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About 50YrsCollctngCmcs

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    The Crown City, CA

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  1. Interesting, I don't have a huge amount of slabbed books but I would be curious to try this!
  2. Did anyone ever read the Pertwillaby Papers that the RBCC published in the mid to late seventies? It was pre-duck Don Rosa doing Barks' like tales with humans. Not sure if it ever got reprinted but I used to really enjoy reading it back then.
  3. Hanging with Don Rosa at a San Diego Comic-Con about ten years ago. He was always fun to talk to about his duck work.
  4. I always assumed the book is removed for grading and that the grader's do a detailed evaluation of the book including all pages. Not sure how having it in a holder could influence the grade; that doesn't sound right.
  5. I was so enamored by this cover when I was a kid I recreated it for inclusion in a 'zine we published back in the day.
  6. Distributed with the Sunday papers as a comic supplement. Wish I had been around when they came out as they were great stories. Will Eisner was ahead of his time and a great guy. I used to talk to him at San Diego Comic Con in the nineties. Most people wanted to see the Image guys so you could hang with Will and talk and he was very approachable and totally a gentleman.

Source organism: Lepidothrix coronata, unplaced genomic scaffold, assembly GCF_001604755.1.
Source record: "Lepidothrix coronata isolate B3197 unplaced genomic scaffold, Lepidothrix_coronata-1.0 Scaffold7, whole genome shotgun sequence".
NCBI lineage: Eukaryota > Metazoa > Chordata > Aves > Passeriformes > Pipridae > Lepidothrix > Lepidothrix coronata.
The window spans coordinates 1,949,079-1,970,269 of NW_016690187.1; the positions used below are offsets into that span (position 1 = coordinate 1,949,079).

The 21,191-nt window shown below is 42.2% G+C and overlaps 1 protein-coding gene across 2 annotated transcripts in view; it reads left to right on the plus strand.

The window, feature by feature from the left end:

7. Atlas Shrugged is a challenging book to read clocking in at over 1000 pages as I recall and the last 100 pages or so Ayn Rand espousing her philosophy disguised as a speech by one of the protagonists. I read these in my twenties; I don't think I would have the patience to get through them now. Cool copies though; I always appreciate a nice clean paperback.
  8. The book, "Ten Cent Plaque," has some great stories on the round-up of comics in the fifties to get them out of the hands of kids and into the bonfires!
  9. Wow! What college had bound pulps in their library! I should have gone there. I went to college at Stevens Tech in Hoboken, NJ in the late seventies and early eighties. At the time it was pretty small with our freshman class size about 250 people. Today it is much bigger. On Wednesday's I would go to the library to work on my physics homework. When I got bored I would start looking through the stacks and discovered that the library had bound volumes of LIFE magazine going back to 1940 when it became the photo cover magazine. The issues were so clean it looked like I was the first one to have ever bothered to look at them. I was in Hog Heaven looking at the old car ads and the amazing WWII photos. Great stuff, and much more fun than Physics homework!
  10. Didn't Mike Carbonera have a bound set of the early Looney Tunes at Terry's Show in 2018?
  11. I've always wanted a bound volume and bid on a few but never won. Perhaps the coolest one I ever saw was in the early nineties at a shop in Burbank that dealt in movie collectibles. It was a bound set of Walt Disney Comics and Stories 1-12. Price was beyond my means at the time but I sure wish I could have afforded it then. It would have made completing that run so much easier!